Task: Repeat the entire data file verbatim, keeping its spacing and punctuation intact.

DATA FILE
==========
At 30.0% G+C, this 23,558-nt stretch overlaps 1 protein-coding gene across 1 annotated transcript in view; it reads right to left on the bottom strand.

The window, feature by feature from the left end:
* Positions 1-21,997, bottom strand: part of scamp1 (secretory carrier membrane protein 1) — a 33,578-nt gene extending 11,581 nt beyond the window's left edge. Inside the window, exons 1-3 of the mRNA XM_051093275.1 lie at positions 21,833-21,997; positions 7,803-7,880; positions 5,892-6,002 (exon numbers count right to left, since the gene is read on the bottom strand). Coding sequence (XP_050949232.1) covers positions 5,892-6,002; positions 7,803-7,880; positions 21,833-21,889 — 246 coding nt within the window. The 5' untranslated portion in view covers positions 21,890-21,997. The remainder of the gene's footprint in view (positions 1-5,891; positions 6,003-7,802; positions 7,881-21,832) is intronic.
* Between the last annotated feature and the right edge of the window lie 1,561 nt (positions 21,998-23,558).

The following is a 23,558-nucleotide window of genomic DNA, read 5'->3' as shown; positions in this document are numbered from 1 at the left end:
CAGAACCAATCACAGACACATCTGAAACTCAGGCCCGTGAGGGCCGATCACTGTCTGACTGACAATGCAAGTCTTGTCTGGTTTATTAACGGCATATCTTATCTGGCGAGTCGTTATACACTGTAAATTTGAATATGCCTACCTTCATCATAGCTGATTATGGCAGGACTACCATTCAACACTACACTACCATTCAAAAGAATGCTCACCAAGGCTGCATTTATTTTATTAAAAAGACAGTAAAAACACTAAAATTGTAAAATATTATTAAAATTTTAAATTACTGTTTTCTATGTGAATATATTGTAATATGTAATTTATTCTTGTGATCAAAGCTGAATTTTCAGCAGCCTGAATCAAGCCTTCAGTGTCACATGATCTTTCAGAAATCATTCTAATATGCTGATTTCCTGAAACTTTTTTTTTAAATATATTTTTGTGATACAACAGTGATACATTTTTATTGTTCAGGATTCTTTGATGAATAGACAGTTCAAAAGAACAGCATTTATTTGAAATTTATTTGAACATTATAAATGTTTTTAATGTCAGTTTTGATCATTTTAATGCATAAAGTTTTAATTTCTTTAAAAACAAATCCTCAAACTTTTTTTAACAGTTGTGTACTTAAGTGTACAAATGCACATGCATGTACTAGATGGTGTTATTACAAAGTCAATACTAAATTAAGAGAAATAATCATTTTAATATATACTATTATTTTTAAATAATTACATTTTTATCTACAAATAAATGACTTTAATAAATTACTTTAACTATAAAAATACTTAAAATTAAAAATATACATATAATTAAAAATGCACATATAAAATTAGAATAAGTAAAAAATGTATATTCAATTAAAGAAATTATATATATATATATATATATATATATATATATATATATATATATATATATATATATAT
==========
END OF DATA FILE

At 30.0% G+C, this 23,558-nt stretch overlaps 1 protein-coding gene across 1 annotated transcript in view; it reads right to left on the bottom strand.

The window, feature by feature from the left end:
* Positions 1-21,997, bottom strand: part of scamp1 (secretory carrier membrane protein 1) — a 33,578-nt gene extending 11,581 nt beyond the window's left edge. Inside the window, exons 1-3 of the mRNA XM_051093275.1 lie at positions 21,833-21,997; positions 7,803-7,880; positions 5,892-6,002 (exon numbers count right to left, since the gene is read on the bottom strand). Coding sequence (XP_050949232.1) covers positions 5,892-6,002; positions 7,803-7,880; positions 21,833-21,889 — 246 coding nt within the window. The 5' untranslated portion in view covers positions 21,890-21,997. The remainder of the gene's footprint in view (positions 1-5,891; positions 6,003-7,802; positions 7,881-21,832) is intronic.
* Between the last annotated feature and the right edge of the window lie 1,561 nt (positions 21,998-23,558).

The following is a 23,558-nucleotide window of genomic DNA, read 5'->3' as shown; positions in this document are numbered from 1 at the left end:
CAGAACCAATCACAGACACATCTGAAACTCAGGCCCGTGAGGGCCGATCACTGTCTGACTGACAATGCAAGTCTTGTCTGGTTTATTAACGGCATATCTTATCTGGCGAGTCGTTATACACTGTAAATTTGAATATGCCTACCTTCATCATAGCTGATTATGGCAGGACTACCATTCAACACTACACTACCATTCAAAAGAATGCTCACCAAGGCTGCATTTATTTTATTAAAAAGACAGTAAAAACACTAAAATTGTAAAATATTATTAAAATTTTAAATTACTGTTTTCTATGTGAATATATTGTAATATGTAATTTATTCTTGTGATCAAAGCTGAATTTTCAGCAGCCTGAATCAAGCCTTCAGTGTCACATGATCTTTCAGAAATCATTCTAATATGCTGATTTCCTGAAACTTTTTTTTTAAATATATTTTTGTGATACAACAGTGATACATTTTTATTGTTCAGGATTCTTTGATGAATAGACAGTTCAAAAGAACAGCATTTATTTGAAATTTATTTGAACATTATAAATGTTTTTAATGTCAGTTTTGATCATTTTAATGCATAAAGTTTTAATTTCTTTAAAAACAAATCCTCAAACTTTTTTTAACAGTTGTGTACTTAAGTGTACAAATGCACATGCATGTACTAGATGGTGTTATTACAAAGTCAATACTAAATTAAGAGAAATAATCATTTTAATATATACTATTATTTTTAAATAATTACATTTTTATCTACAAATAAATGACTTTAATAAATTACTTTAACTATAAAAATACTTAAAATTAAAAATATACATATAATTAAAAATGCACATATAAAATTAGAATAAGTAAAAAATGTATATTCAATTAAAGAAATTATATATATATATATATATATATATATATATATATATATATATATATATATATATATAT